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Apple finding more colorful ways to 'think different'


Boring beige be gone!

The color of computers may be changing thanks to Apple Computers, though it wasn't the first to try.

I'm showing my age again here, but sharped-eyed fans of the old Friday night TV series "Dallas" will recall that the Sue Ellen Ewing character owned a successful lingerie business before actress Linda Gray left the show.

One of the most distinctive props I remember seeing on "Dallas" episodes of this era was in her office -- it was a jet black computer, with matching monitor, mouse and case. (Trivia note for "Dallas" fans: What was the name of her business? See the answer at the end of this column.)

Other computer makers have experimented with alternative colors, but it wasn't until Apple Computers' new iMac that the computer world really took notice.

COLOR OF MONEY. Since its debut in August, the Apple iMac has set the "boring beige" computer standard on its ear.

Cupertino, Calif.-based Apple has already sold 800,000 iMacs since their introduction in August, and it topped the list as the best-selling computer in the U.S. retail market in the final three months of 1998.

Last week, Apple interim CEO Steve Jobs unveiled a line of faster iMacs in five bright new colors reminiscent of a box of fruit-flavored cereal: strawberry red, tangerine orange, lime green, grape purple and blueberry blue.

Jobs also announced price cuts for the iMac line, as well as additional hardware and software.

For a peek at the Apple's colorful new lineup, visit their Web site at www.apple.com.

CHIP UNVEILED. The one sure thing I've learned about computers is that the term "state of the art" describes a moving target. Buy the best computer today and next week it becomes obsolete (or so it seems).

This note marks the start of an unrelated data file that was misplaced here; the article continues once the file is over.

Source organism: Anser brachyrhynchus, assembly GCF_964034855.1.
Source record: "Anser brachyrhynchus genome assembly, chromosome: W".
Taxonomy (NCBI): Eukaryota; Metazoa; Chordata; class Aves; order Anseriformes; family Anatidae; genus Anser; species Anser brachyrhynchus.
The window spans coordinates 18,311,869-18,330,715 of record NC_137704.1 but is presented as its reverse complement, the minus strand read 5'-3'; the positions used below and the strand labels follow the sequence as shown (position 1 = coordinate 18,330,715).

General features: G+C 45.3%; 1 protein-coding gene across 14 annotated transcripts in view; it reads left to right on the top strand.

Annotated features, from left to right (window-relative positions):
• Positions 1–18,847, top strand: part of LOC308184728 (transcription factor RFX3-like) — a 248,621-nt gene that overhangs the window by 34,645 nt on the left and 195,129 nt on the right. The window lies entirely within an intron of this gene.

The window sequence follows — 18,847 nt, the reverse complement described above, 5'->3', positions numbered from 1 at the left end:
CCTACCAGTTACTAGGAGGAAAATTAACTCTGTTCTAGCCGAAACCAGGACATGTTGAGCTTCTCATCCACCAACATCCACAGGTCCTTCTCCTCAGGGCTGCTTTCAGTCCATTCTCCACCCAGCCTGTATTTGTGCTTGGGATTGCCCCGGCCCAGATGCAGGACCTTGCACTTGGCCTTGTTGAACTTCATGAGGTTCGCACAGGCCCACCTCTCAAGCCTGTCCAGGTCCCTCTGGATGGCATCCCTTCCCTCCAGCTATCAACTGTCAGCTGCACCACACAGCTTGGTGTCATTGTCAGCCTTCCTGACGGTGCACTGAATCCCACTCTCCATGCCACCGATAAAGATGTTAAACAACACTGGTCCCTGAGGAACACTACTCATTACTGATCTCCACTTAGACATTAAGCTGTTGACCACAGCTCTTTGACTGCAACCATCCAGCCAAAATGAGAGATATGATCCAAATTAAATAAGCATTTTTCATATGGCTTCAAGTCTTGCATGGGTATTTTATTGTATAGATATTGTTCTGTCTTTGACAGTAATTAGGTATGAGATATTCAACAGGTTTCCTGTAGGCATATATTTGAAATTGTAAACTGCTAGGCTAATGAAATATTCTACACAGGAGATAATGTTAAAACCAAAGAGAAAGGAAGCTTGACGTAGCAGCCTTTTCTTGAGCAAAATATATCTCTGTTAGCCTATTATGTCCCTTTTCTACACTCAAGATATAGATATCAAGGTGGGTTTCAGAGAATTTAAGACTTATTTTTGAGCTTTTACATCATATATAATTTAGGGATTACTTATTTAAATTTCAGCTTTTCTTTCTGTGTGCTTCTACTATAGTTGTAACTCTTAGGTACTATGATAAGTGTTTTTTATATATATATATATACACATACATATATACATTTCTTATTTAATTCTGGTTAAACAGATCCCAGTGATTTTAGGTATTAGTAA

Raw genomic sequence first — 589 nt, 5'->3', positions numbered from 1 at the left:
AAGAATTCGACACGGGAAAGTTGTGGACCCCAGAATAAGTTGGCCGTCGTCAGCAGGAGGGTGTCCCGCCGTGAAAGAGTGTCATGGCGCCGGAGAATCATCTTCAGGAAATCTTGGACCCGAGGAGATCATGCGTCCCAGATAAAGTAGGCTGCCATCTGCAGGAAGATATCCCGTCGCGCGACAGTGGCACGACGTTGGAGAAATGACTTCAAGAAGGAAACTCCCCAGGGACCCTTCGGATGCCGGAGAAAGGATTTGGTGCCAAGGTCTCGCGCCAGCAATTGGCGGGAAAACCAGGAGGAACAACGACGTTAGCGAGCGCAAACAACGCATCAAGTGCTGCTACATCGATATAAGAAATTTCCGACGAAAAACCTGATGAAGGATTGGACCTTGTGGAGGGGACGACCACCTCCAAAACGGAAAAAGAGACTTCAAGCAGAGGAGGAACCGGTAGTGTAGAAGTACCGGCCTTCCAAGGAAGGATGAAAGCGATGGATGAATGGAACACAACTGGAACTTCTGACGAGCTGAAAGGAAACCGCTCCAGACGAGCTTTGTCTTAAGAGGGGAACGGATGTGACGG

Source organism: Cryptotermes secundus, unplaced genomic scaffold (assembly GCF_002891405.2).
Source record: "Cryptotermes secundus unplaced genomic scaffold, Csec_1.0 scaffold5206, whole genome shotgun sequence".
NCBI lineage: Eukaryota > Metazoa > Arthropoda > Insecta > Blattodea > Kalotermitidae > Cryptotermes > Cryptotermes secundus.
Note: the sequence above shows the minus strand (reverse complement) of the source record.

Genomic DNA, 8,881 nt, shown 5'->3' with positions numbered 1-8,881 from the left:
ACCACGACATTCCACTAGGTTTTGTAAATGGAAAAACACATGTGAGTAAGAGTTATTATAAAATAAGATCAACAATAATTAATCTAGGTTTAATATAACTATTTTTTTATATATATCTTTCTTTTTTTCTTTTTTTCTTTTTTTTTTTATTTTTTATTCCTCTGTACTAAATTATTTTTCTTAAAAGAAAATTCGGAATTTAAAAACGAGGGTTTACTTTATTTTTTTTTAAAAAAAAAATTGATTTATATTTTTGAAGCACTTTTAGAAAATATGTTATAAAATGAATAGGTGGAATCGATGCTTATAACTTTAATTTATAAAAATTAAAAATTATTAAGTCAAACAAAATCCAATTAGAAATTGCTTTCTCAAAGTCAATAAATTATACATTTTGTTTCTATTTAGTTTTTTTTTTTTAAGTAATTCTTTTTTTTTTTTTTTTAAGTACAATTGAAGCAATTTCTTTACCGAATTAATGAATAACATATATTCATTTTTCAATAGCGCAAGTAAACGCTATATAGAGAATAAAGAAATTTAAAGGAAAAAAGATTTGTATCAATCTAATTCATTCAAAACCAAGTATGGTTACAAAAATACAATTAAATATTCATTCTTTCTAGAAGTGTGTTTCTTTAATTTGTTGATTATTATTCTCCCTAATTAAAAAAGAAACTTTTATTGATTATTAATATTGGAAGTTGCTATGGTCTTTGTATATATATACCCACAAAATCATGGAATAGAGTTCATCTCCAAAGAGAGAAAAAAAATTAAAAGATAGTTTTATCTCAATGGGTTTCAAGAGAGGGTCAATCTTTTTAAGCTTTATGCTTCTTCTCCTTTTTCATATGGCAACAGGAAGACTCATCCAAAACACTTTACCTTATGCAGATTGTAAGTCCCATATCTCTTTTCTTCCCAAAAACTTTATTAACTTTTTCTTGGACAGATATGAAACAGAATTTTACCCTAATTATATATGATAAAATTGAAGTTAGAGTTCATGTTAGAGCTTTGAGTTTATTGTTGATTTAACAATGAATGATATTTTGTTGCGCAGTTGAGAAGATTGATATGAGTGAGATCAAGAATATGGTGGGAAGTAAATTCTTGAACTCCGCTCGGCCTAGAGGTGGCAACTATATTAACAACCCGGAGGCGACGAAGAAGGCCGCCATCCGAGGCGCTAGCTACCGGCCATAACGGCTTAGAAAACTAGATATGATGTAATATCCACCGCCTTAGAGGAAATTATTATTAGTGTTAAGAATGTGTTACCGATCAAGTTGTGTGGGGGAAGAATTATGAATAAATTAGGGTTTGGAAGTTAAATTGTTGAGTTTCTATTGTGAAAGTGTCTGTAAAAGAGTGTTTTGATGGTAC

Just when you thought your new Christmas PC was the "state of the art," Intel Corp. is set to unveil its new next-generation computer chip Monday, code-named Katmai, as the "Pentium III."

Industry watchers say the Pentium III will be available by early March in at least two processors speeds -- 450MHz and 500 MHz. Faster speeds will be coming later in the year.

The new Pentium III's offer a new hardware architecture that's said to offer improved multimedia and graphics handling.

For more details, visit Intel's Web site after Monday's announcement at www.intel.com.

Y2K UPDATE. You may be tired of hearing it already so early in the new year, but the Year 2000 bug -- Y2K -- is going to be an everyday part of life these next 12 months.

Microsoft, acknowledging the increased demand for information, has unveiled its own site to help its customers deal with Y2K issues.

The company plans to provide tools, seminars and support for Y2K testing and compliance of its software.

The software will include Y2K Product Analyzer, which will look at a user's hard drive and examine Microsoft software on it for Y2K compliance. It then can provide users with Microsoft Web sites to obtain software updates.

This free tool should be available in the next 60 days on the company's Web site, or on its quarterly Y2K Resource CD-ROM.

Y2K plug-ins will be available for the company's Excel spreadsheet.

A host of Microsoft Y2K information can be found at the company's Y2K Web site, www.microsoft.com/y2k.

ARE YOU PREPARED? Most people look at large businesses and corporations when they talk about Y2K compliance, but a new study shows that small businesses may be lax in their Y2K planning.

A study by the National Federation of Independent Business trade group revealed that while many plan to replace their old computers, more than half of small employers haven't taken any steps to address Y2K issues.

One-third of business owners have already made their Y2K preparations, and many others cite the high cost of replacing computers as one obstacle to achieving full compliance.

The NFIB estimates that while one-fifth of all U.S. small businesses don't need a computer, business owners need to be aware of any "ripple effect" -- how their business can be affected by Y2K problems that could disable or disrupt the operations of suppliers or other critical business services.

TRIVIA ANSWER. The name of the lingerie company started by Linda Gray's character -- Sue Ellen Ewing -- on the TV show "Dallas" was called "Valentine Lingerie."

Comments and questions about this column may be sent to jbrooks@myoldkentuckyhome.com, or visit www.myoldkentuckyhome.com on the World Wide Web.

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